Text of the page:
|Publication number||US3978261 A|
|Application number||US 05/456,980|
|Publication date||Aug 31, 1976|
|Filing date||Apr 1, 1974|
|Priority date||Apr 6, 1973|
|Publication number||05456980, 456980, US 3978261 A, US 3978261A, US-A-3978261, US3978261 A, US3978261A|
|Inventors||David Norman Ford, Howard William Tankey|
|Original Assignee||Ici Australia Limited|
|Export Citation||BiBTeX, EndNote, RefMan|
|Patent Citations (6), Referenced by (5), Classifications (41)|
|External Links: USPTO, USPTO Assignment, Espacenet|
This invention relates to elastomeric particles.
Many of the polymeric materials used as mouldings or as film-forming components are inherently hard, with a glass transition temperature well in excess of ambient temperature, which are desirable features when related to their end uses. However, they also tend to be relatively inflexible and deficient in other mechanical properties such as toughness and their utility is limited accordingly.
Various proposals have been made to strike a more acceptable balance between these conflicting characteristics by, for example, blending the polymers with plasticisers or by embedding within a matrix of the principle polymer a second elastomeric polymer in the form of small discrete particles thereof. The use of polymer plasticisers is well-known and widely used but is not a universally acceptable technique for various reasons; for example, the amount of plasticizer required to impart a desired degree of flexibility frequently carries the penalty of unduly softening the polymer. The proposal to incorporate discrete elastomeric particles within the polymer matrix has met with a degree of success in that properties such as, for example, impact resistance, elongation to break, can be increased without significantly reducing desirable properties such as surface hardness and gloss.
It would appear that one source of the disappointing results associated with the use of some discrete elastomeric particles is their tendency, whilst under stress, to separate from the matrix polymer at the interface between the two polymers. This is not surprising since the two polymers, by their nature, have inherently different chemical and physical properties and hence usually little affinity for each other. Some up-grading of performance can be achieved by careful selection, based on the known characteristics of polymers, of the matrix and disperse polymer to achieve a better tolerance between them.
It has been found that the incorporation of unmodified elastomeric particles usually markedly deteriorates the physical properties of the glassy matrix polymer.
It has been proposed that some surface modification of the particles or some polymer active at the particle-matrix interface is required to obtain the required reinforcement of glassy matrix polymers.
Therefore, in the past, homogeneous elastomeric particles having reactive sites have been surface modified.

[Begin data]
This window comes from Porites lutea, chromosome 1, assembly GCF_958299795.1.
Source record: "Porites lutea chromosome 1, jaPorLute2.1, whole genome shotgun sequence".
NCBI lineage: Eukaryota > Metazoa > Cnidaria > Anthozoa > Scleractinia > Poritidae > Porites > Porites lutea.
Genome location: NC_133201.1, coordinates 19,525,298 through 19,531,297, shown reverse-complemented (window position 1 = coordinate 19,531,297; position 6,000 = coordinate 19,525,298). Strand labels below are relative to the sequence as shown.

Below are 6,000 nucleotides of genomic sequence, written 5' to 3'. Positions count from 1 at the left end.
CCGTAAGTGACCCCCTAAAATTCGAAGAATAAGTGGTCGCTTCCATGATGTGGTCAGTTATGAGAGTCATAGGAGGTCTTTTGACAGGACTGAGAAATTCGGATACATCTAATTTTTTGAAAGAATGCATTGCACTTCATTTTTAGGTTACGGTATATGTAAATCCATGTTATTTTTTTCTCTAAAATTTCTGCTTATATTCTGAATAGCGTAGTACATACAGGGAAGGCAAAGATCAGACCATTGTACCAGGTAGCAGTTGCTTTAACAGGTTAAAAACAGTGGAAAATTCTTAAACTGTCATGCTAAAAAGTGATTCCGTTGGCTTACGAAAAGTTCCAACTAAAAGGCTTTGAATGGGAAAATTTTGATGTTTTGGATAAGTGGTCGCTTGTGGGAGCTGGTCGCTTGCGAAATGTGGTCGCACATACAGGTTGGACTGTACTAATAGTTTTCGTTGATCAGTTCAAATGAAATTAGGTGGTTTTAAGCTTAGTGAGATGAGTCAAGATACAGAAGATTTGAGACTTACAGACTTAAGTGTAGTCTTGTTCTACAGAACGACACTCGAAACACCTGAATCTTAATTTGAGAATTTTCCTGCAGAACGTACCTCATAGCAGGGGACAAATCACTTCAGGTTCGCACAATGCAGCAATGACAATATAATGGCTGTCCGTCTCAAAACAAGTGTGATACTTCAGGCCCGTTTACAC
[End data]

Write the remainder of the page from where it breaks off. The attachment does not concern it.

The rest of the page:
The known methods for grafting polymeric materials onto elastomeric particles mostly involve the free radical addition polymerisation of a monomer in the presence of unsaturated elastomeric particles, for example, polybutadiene. In this case, polymerisation may occur throughout the particle with a consequent change in the physical properties of the elastomer. Alternatively, the grafting polymerisation may be confined to the surface of the particles if, for example, a water soluble free radical initiator is used in conjunction with polybutadiene dispersed in water.
These methods depend on starting with unsaturated elastomeric particles to achieve reasonable grafting levels of the modifying polymer onto the particle. These unsaturated elastomers can be a disadvantage where, for example, good resistance to ultraviolet radiation is required.
We have now found a novel heterogeneous elastomeric particle which may be surface modified without suffering from the disadvantages of either bulk grafting or of residual unsaturation.
Accordingly we provide a heterogeneous elastomer particle comprising a substantially inert elastomeric core surrounded by a surface layer capable of forming free radicals wherein the surface layer is covalently bonded to the elastomeric core and wherein the inert elastomeric core contains finely divided titanium oxides or iron oxides.
The titanium oxide or iron oxide is preferably in the size range from .01 to 1 micron, more preferably in the range from 0.05 to 0.5 microns. The elastomeric particles have improved properties when the w/w percent of pigment in the elastomeric core is in the range from 0.1% to 50%, preferably 1% to 30%.
By `substantially inert` we mean an elastomer core which will not readily generate free radicals under the conditions in which the surface layer readily forms free radicals, and which will not swell to any great extent in the conventional solvents in which elastomeric particles are dispersed. The conventional solvents are well known to those skilled in the art, and include aromatic solvents such as toluene and xylene, aliphatic ketones, esters such as ethyl acetate, butyl acetate, ethoxyethyl acetate, aliphatic alcohols, and also less polar solvents of the aliphatic hydrocarbon type. Preferably the inert core will absorb less solvent than 150% w/w of the core, most preferably less than 75% w/w.
In one embodiment of our invention the inert elastomeric core is covalently bonded to an intermediate layer which is not itself capable of forming free radicals under the influence of free radical initiators but contains groups which themselves may be converted into groups capable of forming free radicals.